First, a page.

10 Ways To Help Colorado’s Music Scene Amid Concert Cancellations, Venue Closures And Stay-At-Home Orders

Lizzo plays the Fillmore on Colfax Avenue. Oct. 15, 2019. (Kevin J. Beaty/Denverite)

Denver’s service, music and arts industries have been devastated by the closures, cancellations, and stay at home orders put in place to control the rising number of coronavirus cases in the state. To help those in the service industry, officials have suggested we order takeout from a favorite local restaurant or buy a gift card for future use from a hairstylist, tattoo artist, or friendly nail tech. But what about the music scene? How do you help the musicians, the venues, or the music publications?

Here are 10 ideas (and, if I missed any, email me!):

  1. Stream Music
    Okay, when you aren’t tuning in to Indie 102.3, you can simply stream local music on any platform. Seriously. Most of your favorites (or soon-to-be favorites) have music on Spotify, Bandcamp, Apple Music, and... the list goes on. We know streaming doesn’t provide a steady paycheck (or a ton of money to the artists), but since you’re at home rearranging your cupboards, this is just one of the quickest and easiest ways to support the Colorado music scene.
  2. Share Your Favorite Local Bands
    This comes straight from a local musician. Shon Cobbs of Denver’s Plume Varia says one of the easiest ways to help local musicians is to simply share their music with your pals. Since we’re all making social distancing playlists (ahem, including us), share those playlists with your friends, and stack it with music from your favorite local bands. (Not sure who to include? Start with the Local 303). Oh, and you can also share when your favorite band is going live to your Instagram/Facebook stories. Simple!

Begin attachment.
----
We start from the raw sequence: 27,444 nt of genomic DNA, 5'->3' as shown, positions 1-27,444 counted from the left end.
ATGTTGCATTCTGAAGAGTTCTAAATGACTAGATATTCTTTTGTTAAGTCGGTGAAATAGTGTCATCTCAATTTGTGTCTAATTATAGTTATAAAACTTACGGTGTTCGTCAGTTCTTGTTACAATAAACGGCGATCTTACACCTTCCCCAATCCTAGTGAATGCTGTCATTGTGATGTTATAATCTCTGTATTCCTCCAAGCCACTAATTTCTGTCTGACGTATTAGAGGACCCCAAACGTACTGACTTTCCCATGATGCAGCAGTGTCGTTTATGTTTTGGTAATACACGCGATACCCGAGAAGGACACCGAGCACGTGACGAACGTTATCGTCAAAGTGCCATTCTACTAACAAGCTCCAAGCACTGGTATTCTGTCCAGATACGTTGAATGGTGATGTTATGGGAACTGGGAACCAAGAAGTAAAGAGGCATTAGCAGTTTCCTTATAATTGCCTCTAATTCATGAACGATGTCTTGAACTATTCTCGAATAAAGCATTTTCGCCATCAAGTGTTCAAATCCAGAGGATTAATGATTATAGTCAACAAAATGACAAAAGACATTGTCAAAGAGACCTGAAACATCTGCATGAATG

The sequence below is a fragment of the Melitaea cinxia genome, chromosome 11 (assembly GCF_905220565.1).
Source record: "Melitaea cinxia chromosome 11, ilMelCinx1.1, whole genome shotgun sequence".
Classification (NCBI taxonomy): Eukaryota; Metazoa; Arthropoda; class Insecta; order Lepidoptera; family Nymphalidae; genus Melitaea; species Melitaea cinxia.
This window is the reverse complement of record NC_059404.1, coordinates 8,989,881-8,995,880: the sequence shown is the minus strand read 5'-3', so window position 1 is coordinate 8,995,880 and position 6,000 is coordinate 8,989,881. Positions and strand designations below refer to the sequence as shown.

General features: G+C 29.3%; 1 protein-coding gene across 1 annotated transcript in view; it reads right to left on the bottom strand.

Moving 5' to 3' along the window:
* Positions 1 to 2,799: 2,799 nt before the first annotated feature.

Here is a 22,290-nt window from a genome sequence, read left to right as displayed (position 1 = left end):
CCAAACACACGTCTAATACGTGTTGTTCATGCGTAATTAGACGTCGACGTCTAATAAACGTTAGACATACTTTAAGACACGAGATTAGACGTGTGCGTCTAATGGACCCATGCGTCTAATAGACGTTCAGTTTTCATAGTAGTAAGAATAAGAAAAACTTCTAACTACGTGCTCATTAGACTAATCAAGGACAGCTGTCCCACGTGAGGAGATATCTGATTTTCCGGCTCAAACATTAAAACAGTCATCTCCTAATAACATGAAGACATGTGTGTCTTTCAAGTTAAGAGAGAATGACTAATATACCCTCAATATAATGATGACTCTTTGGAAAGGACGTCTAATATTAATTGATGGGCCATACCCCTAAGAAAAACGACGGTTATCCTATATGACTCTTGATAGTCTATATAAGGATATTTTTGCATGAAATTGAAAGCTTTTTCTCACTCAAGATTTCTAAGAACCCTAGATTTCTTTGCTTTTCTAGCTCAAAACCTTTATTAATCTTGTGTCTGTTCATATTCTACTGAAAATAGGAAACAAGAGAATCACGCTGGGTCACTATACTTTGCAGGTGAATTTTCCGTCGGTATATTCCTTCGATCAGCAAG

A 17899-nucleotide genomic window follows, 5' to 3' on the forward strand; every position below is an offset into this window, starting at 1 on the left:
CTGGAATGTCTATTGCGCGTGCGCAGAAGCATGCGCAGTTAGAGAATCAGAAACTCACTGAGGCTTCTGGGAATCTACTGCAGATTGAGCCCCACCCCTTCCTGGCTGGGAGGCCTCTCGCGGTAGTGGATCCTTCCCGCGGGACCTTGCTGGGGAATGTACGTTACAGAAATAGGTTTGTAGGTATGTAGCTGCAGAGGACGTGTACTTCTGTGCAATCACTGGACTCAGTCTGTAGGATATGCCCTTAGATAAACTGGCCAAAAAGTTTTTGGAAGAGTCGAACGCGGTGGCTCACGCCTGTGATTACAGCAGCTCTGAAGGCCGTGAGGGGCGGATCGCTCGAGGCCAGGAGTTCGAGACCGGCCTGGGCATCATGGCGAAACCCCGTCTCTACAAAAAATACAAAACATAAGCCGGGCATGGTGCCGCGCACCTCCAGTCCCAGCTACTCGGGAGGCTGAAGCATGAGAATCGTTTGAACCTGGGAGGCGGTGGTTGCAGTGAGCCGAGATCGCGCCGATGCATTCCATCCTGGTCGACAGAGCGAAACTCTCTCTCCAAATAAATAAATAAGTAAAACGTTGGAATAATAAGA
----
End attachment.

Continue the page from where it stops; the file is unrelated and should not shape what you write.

3. Buy Local
    Alright, a good rule to live by in the best of times, but now it’s more important than ever. Music is no different. If you find yourself with a paycheck still coming in, you can help by buying from musicians, stores, and venues. Multiple bands have fresh, new releases up on Bandcamp, or on their own websites. Buy from one of your favorite record stores online (including Twist & Shout, Wax Trax, or The Leechpit). How about some new band merch? Or venue merch?
  4. Support Your Indie Venues
    With bars and restaurants closing, that means that independent venues are closed as well. The only difference is they don’t have anything (like food) to deliver. Many independent venues around town are working to stay afloat until live music is back on the table and it’s imperative that they do. Venues not only support local musicians, but they generally employ them, too. If you have the funds, you can support your favorite venues like The Hi-Dive and Oriental Theater by purchasing merch or ticket deals to use later. A lot of the bartenders at these venues have also set up e-tip jars. You know you’ve got a favorite, so help ‘em out, too.
  5. Watch a Live Stream As you may have noticed, live streaming on all social media platforms has shot up in the last week, and from some really amazing artists, too - especially here in Colorado. This is our answer (and saviour) for the lack of live music. If you’re scrolling on Instagram or Facebook and see a local musician performing live, tune in! Not only does it give you a live show from the comfort of your own home, it really provides a boost to those musicians. It’s a sense of community and togetherness while we keep our (physical) distance. Participate. Ask how they’re doing. Request a song. Donate afterwards if you can.